Iranian points finger at CIA, Israel and Saudi Arabia for unrest

People protest in Los Angeles, California, U.S., in support of anti-government protesters in Iran © Lucy Nicholson / Reuters
Iran’s public prosecutor has blamed the CIA, Israel and Saudi Arabia for stirring unrest in the Islamic Republic which resulted in the deaths of more than 20 people over the last week.

Mohammad Jafar Montazeri said Thursday that the “main protector” of the agitation plan was an American national called Michael Andrea, a man he claims is a former CIA agent who formed a group tasked with fermenting discord in the country.

The state prosecutor also pointed to Israel and Saudi Arabia. Montazeri is quoted in Iran’s Islamic Republic News Agency (IRNA) as saying that Andrea, and an unnamed officer affiliated with Israel’s spy agency Mossad, masterminded the plot dubbed the ‘Consequential Convergence Doctrine’ and that Saudi Arabia picked up the bill.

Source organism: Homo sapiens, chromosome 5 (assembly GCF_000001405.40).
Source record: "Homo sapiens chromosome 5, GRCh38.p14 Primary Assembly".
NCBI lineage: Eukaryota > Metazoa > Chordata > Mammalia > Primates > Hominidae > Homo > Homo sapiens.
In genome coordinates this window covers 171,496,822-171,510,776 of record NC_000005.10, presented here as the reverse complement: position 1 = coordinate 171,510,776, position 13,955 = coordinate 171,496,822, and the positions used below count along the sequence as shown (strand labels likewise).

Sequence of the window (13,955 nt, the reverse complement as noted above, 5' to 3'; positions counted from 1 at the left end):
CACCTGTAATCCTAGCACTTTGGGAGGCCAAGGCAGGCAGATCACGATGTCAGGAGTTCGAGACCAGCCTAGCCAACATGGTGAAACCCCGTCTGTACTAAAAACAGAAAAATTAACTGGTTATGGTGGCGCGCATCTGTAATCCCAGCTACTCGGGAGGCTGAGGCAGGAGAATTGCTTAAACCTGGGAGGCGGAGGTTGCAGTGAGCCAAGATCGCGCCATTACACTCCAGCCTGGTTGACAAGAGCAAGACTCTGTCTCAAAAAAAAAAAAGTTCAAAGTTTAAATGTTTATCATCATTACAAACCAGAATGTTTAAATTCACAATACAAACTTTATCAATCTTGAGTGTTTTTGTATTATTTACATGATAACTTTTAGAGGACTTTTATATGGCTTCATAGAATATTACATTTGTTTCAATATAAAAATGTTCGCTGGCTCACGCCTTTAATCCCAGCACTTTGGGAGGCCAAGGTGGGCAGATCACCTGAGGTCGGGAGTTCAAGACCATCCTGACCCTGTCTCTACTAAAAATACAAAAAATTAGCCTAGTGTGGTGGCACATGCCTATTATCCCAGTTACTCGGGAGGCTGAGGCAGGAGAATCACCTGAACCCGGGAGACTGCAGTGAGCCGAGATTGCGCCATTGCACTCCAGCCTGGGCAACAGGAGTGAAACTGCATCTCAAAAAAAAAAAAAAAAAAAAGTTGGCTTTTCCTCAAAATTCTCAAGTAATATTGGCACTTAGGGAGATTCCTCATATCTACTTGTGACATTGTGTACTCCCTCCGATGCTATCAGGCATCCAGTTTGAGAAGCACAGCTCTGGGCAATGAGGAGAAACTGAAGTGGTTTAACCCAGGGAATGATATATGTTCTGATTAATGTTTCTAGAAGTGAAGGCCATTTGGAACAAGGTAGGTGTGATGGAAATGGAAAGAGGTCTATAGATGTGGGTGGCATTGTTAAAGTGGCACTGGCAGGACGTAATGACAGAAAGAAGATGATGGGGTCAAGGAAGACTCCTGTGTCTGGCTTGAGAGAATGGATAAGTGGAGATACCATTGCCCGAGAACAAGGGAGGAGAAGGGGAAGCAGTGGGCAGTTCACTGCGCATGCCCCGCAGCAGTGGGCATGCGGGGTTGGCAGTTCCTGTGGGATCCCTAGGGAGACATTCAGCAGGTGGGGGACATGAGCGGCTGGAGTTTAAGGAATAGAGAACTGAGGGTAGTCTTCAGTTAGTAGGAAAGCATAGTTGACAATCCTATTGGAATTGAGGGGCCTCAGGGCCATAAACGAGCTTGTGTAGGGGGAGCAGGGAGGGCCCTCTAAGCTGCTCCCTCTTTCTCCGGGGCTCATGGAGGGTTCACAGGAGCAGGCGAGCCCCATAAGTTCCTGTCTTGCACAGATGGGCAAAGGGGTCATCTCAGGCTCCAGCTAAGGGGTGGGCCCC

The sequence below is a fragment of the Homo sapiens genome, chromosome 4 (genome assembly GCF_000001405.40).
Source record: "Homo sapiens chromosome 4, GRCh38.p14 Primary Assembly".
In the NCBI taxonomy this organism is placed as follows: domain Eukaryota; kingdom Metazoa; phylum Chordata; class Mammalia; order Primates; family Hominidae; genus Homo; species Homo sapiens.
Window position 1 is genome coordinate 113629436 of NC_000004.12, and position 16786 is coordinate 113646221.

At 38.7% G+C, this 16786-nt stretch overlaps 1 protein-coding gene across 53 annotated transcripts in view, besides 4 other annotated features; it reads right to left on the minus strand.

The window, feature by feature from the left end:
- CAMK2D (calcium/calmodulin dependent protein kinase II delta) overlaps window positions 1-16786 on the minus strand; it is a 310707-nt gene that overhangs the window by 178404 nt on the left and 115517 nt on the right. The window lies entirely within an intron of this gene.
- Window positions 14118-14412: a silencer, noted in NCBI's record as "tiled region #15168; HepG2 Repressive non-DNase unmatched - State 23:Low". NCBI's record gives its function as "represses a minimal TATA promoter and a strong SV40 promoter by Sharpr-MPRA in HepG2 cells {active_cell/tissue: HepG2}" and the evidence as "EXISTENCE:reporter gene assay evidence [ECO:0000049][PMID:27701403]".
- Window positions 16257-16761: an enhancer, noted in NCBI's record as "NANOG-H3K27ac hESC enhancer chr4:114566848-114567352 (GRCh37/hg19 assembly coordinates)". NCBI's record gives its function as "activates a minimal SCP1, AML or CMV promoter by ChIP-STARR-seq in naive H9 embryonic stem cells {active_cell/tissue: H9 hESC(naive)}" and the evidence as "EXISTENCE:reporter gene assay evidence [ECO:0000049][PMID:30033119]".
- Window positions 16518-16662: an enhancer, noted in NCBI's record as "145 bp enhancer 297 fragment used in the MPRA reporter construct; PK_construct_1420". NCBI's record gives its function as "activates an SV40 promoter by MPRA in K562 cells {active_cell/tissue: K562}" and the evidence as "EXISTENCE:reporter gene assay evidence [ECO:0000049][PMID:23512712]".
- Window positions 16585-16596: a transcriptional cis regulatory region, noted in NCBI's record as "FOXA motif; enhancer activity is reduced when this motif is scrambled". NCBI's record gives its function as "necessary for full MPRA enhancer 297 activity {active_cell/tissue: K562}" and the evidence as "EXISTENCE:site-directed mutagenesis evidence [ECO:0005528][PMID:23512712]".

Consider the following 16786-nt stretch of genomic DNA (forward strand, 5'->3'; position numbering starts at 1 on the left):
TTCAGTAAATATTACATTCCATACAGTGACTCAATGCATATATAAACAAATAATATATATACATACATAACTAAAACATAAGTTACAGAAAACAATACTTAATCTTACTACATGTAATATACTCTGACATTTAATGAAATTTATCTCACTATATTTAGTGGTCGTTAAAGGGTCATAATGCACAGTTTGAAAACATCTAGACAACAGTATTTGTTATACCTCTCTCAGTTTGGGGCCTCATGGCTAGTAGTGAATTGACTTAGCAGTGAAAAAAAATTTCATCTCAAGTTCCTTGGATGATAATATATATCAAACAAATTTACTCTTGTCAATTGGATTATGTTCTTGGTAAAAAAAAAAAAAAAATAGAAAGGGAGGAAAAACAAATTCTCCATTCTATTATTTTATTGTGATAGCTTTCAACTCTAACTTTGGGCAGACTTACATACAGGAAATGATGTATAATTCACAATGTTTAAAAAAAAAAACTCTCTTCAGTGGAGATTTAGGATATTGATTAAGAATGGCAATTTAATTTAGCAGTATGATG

“As for the recent days’ developments [in the country], enemies have been united to create problems for the Islamic system by using various means… Including money, weapons, politics and security apparatus,” Khamenei said.

 “I have a lot more to say about these developments but will share them with our dear people at an appropriate time,” he added.
 Also Thursday, Iran’s Ambassador to the UN, Gholamali Khoshroo, accused the US of “grotesque” interference in his country’s affairs, and also of encouraging regime change in the Islamic Republic. He also blasted Donald Trump for inciting “disruptive acts.”
 “The current US administration has crossed every limit in flouting rules and principles of international law governing the civilized conduct of international relations,” Khoshroo said in a letter to the UN.
Montazeri’s comments echo those of the country’s supreme leader Ayatollah Ali Khamenei, who earlier claimed that enemies of Iran are using money, weapons and political warfare to create problems for the country’s leaders.

Trump had previously tweeted that “The U.S. is watching!” as a wave of protests erupted last Thursday, with people said to be demonstrating against rising food prices, unemployment, and the overall economic situation. A reported 22 people died as the government cracked down on protesters.

 

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